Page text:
The Minority Guitar
Umberto, the latest member of the Ham Jones Guitar Family is finally ready to go on the wall for your purchasing pleasure. It’s been a while, ugh!, almost five months since I posted a story. There are several reasons for the delay, but mostly I just couldn’t do it without venting on the political situation and I needed to let those thoughts gel. This new fella, Umberto is representative of those thoughts, and his struggle to make it through a difficult time.
The name is actually a form of the English ‘Humbert’ .. Bearer… . In this case Hispanic use. I chose the name because of the reddish-brown hue, (Umber), of the Mahogany binding against the Rosewood.
I started this guitar in the fall of 2016 when there was hope for all immigrants in this country to prosper. By the time he was nearly completed, there was fear that there would be no immigrants. During the process of building I came across a flaw in the Rosewood on the back. This was a minor item and one that is not uncommon working with natural material. I mended the area as per usual and moved along. Moving along is making progress, throwing in the towel and sending this guitar, which represents so much hard work, back to the woodpile would be making regress. As with any project the finished product will reflect the amount of effort put into it. Like the finish on a fine piece of wood.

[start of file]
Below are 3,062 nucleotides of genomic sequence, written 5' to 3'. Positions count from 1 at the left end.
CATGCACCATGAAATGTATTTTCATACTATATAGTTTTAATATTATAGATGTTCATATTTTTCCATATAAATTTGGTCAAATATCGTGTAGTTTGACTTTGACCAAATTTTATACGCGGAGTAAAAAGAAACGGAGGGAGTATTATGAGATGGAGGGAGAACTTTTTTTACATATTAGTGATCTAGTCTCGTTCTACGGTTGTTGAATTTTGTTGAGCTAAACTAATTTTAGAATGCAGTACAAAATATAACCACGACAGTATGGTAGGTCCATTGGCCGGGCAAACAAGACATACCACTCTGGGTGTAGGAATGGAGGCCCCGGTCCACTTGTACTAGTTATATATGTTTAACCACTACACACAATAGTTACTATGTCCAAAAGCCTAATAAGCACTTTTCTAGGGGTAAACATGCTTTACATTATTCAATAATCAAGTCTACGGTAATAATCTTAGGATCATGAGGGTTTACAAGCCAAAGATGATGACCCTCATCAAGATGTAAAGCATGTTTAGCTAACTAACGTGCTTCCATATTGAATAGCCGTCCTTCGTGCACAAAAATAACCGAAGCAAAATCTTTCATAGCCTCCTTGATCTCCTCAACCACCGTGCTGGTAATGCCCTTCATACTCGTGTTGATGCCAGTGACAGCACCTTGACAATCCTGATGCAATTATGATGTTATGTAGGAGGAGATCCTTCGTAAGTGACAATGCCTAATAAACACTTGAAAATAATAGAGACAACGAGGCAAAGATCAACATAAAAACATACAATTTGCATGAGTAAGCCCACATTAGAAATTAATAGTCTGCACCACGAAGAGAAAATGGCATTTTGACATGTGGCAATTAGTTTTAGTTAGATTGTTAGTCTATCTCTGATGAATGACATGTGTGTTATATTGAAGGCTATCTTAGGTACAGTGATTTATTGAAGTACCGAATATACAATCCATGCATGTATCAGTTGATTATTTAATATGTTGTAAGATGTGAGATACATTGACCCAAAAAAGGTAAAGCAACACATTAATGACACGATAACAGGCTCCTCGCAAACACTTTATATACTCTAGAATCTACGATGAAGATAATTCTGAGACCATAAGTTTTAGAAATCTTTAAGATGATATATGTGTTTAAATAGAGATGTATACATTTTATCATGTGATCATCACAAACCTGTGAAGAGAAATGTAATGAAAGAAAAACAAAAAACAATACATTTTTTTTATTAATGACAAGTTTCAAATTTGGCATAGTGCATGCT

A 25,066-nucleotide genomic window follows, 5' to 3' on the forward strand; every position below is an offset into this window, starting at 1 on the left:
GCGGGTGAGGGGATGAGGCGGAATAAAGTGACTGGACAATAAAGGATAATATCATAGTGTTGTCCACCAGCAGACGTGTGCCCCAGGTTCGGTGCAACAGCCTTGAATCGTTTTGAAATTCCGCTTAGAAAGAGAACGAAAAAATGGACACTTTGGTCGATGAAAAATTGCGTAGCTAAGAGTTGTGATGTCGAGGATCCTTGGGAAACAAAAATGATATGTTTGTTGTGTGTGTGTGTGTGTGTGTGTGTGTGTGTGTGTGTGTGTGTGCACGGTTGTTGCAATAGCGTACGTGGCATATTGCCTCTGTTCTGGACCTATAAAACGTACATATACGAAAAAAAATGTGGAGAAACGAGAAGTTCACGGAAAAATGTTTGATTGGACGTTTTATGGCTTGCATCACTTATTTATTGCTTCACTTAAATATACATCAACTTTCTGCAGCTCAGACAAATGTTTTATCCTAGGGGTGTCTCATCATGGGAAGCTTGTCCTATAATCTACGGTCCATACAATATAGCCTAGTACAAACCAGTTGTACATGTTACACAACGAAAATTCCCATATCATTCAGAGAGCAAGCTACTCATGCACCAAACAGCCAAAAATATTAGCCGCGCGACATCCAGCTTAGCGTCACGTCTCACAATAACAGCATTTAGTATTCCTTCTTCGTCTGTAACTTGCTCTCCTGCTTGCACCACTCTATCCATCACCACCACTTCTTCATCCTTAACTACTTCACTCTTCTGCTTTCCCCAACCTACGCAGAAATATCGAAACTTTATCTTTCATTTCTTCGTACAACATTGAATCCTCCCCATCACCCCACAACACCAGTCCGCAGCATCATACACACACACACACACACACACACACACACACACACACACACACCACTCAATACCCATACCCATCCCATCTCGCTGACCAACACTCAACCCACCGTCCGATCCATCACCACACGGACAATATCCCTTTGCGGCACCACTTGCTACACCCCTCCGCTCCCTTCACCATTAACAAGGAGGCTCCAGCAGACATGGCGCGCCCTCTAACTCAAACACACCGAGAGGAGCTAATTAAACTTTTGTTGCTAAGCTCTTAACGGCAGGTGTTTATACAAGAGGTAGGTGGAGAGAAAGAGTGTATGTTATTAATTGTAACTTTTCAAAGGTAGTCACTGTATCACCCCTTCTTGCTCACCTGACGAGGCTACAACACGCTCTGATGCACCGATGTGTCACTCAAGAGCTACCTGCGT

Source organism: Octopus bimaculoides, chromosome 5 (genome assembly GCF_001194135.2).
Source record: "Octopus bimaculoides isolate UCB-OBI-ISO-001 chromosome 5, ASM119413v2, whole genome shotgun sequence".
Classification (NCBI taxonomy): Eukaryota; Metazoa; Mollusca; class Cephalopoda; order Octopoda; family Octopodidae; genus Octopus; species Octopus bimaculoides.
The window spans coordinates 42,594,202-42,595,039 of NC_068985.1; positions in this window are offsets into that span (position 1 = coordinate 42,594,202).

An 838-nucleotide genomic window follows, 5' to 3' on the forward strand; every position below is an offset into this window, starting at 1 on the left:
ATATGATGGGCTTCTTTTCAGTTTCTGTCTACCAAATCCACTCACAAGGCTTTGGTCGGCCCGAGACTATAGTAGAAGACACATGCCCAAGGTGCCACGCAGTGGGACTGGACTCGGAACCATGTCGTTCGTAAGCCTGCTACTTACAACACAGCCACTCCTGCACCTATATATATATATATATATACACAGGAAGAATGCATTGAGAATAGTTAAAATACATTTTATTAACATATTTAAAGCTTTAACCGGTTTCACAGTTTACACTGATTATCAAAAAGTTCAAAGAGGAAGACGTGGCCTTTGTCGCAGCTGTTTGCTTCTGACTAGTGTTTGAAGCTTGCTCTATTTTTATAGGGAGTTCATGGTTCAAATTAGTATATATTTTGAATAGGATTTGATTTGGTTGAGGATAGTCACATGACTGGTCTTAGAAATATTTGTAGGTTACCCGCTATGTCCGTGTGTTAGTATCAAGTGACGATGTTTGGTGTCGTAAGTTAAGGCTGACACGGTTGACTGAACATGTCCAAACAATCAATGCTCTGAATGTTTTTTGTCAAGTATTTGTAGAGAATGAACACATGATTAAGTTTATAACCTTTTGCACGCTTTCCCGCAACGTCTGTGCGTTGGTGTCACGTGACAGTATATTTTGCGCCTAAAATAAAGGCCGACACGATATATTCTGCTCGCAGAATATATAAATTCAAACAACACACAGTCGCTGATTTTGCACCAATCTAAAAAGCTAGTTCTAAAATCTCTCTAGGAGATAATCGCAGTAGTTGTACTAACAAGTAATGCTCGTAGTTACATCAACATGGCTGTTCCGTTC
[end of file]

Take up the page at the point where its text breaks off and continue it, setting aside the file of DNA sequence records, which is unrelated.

My first attempt at fixing the flaw had failed, a fact I could not know until final buffing. The result of my initial repair was that it showed in the finish due to bending the light, ie. the surface was smooth and glossy but at the proper angle looked scratched. So, Umberto, ready to play and be played, to live as it were and be free, yet this one minor difference was posing a problem.
Guitars, like humans are ‘no two exactly alike’, not even from the best or worst factories and certainly not from a scratch builder such as myself. That’s a good thing. It’s like the story of the Ugly Duckling, different does not mean less than. This guitar, Umberto is no exception. I carefully sanded the area back to bare wood and repaired the spot once more. If at first…. you know. What has emerged is a representation of hard work and co-operation. If I had simply said, “This one’s different, send him back”, there would be no Umberto the Guitar. Finally, I’m sure you’ve heard Duane and Dicky playing dual guitars, or Mark O’Conner, Vassar Clements and others playing twin fiddles, imagine millions of Umbertos playing at once, all similar yet all different.
Happy Cinco de mayo!
See more at http://hamjonesguitars.com/hj-d-umberto.html